Mark Wahlgren Summers. Party Games: Getting, Keeping, and Using Power in Gilded Age Politics. Chapel Hill: University of North Carolina Press, 2004. xiv + 352 pp. $27.50 (paper), ISBN 978-0-8078-5537-9; $70.00 (cloth), ISBN 978-0-8078-2862-5.
Reviewed by Gillis Harp (Department of History, Grove City College)
Published on H-SHGAPE (November, 2007)
The Party's Over
The political culture of Gilded Age America was so different in many respects from our own day that accounts of it often take on an almost surreal character. The sheer intensity of partisanship and the popular frenzy of campaigns appear strange to twenty-first-century readers. It is difficult for many today to relate to Terrence V. Powderly's complaint that if a particular campaign had continued any longer, "I believe every man, woman, and child in the country would be stark, staring mad" (p. 5). Mark Wahlgren Summers's Party Games: Getting, Keeping, and Using Power in Gilded Age Politics is an insightful and extensively researched exploration of this foreign world of Gilded Age politics.
Summers divides his subject's historiography into two broad interpretive schools: popularizers (such as Matthew Josephson and Ray Ginger), who highlight the corruption of the era, and academic historians (including Joel Silbey and Michael McGerr, among others), who celebrate the grass roots, mass-participatory character of the political system and the negative consequences of reform. Summers concludes that both sides neglect one critical point: "In the last analysis, it was the politicians who owned the [political] system, shaped it to serve their own party needs, and did what they could to keep trespassers off" (p. x). Accordingly, this monograph explores how politicos drove "as many voters to the polls as possible ... and how that affected the shape of Gilded Age politics and set limits on the possibilities for change" (p. xii). Beginning with the memorably nasty presidential contest of 1888, the author shows how the excitement and frenetic activity of the campaign was also carefully directed by party leaders into channels deemed most politically advantageous. Partisanship was based in part on the deep beliefs that the two parties' constituents had nurtured for decades. While Republicans understood themselves as the party of "ordered progress," Democrats championed individual liberty. Negative reference group voting further intensified these positive partisan identities. Like the armies they were often compared to, the major parties required "organization, discipline and aggression" to win at the polls (p. 34). The real test of discipline and verve (so evident in the campaign parades of the period) came on election day when managers made certain that partisanship translated into tangible ballots cast. Yet fervent partisanship did not necessarily produce effective government by those elected. Summers maintains that this "culture of partisanship" helped make politicians ineffective at actually governing (p. 49).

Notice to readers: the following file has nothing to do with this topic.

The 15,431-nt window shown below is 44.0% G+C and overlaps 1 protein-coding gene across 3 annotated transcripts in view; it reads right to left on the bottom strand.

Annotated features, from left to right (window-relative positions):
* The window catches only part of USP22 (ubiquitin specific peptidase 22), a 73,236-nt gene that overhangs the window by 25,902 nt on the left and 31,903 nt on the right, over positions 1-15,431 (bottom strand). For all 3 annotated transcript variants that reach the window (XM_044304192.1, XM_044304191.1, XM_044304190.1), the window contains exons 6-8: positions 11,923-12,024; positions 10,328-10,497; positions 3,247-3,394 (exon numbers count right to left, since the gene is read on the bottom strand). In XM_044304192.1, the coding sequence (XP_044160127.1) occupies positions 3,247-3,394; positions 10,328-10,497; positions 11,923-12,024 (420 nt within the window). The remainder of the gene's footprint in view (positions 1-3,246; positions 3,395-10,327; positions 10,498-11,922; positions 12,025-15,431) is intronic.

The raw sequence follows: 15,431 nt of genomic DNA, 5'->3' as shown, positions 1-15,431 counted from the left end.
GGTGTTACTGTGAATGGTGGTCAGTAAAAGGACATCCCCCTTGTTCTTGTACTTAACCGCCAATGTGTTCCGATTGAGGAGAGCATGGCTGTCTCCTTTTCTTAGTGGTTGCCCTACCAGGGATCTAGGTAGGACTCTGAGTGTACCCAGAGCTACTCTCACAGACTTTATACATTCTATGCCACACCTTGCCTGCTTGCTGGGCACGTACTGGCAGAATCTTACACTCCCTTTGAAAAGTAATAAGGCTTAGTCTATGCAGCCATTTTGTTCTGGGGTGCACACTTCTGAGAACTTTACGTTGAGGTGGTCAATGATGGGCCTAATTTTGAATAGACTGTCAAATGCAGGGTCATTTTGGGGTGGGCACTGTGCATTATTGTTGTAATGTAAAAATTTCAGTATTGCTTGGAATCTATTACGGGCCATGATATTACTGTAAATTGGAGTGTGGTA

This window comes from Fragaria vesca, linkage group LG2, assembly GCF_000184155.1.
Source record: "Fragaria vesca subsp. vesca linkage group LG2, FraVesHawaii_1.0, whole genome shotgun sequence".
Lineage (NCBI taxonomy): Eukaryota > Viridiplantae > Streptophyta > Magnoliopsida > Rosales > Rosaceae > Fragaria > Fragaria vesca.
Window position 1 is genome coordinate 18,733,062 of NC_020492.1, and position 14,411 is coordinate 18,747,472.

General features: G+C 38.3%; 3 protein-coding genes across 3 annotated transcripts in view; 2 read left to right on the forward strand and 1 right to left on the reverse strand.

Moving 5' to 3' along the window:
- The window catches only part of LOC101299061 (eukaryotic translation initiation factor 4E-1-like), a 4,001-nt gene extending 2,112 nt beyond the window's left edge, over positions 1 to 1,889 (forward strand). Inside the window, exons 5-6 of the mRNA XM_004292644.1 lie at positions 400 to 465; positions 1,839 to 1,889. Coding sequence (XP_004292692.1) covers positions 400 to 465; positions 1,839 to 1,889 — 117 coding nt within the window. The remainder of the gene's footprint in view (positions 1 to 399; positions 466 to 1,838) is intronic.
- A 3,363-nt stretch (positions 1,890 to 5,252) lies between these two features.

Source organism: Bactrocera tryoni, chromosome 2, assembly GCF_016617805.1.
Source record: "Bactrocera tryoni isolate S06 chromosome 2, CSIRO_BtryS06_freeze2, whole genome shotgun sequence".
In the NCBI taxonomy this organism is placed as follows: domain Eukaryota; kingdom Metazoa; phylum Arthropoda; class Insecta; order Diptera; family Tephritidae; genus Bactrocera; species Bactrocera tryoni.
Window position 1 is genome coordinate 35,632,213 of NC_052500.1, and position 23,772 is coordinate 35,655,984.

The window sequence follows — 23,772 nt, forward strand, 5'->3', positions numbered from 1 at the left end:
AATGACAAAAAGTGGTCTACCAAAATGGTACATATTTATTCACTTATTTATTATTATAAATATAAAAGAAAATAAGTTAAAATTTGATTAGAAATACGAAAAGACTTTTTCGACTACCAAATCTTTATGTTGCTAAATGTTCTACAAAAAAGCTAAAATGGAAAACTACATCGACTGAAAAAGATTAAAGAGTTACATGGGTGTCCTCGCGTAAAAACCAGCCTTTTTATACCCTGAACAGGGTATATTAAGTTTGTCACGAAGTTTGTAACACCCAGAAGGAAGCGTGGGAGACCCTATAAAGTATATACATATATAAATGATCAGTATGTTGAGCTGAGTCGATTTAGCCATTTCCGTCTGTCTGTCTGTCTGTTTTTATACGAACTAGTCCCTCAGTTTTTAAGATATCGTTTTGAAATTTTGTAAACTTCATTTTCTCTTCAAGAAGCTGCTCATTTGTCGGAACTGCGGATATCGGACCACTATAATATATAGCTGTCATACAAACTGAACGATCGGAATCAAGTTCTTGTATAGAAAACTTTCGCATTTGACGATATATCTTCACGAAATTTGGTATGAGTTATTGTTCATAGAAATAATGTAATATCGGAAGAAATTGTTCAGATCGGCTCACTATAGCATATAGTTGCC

Party newspapers played a critical role in cultivating a mass following and promoting strong partisanship; they bolstered the two-party system and helped to marginalize alternatives. Editors often chose not to cover third party candidates or ignored their platforms. Political outsiders were portrayed either as deadbeats, cranks, or failures. Meanwhile, vote buying was a more direct and unethical way of manipulating the electorate, but one that enjoyed considerable acceptance in most sections of the country. Here, Summers recognizes that historians face a quandary. Their sources (especially a thoroughly partisan press) probably exaggerated the practice. But it clearly was widespread, even if it may not have changed the final outcome dramatically. As the 1880s dawned, both genteel reformers and white supremacists sought to disfranchise certain voting groups, with the most violent manipulation and intimidation taking place in the South. Party Games chronicles how malapportionment and gerrymandering in many states produced one-party domination in particular regions and nearly debarred third party efforts entirely.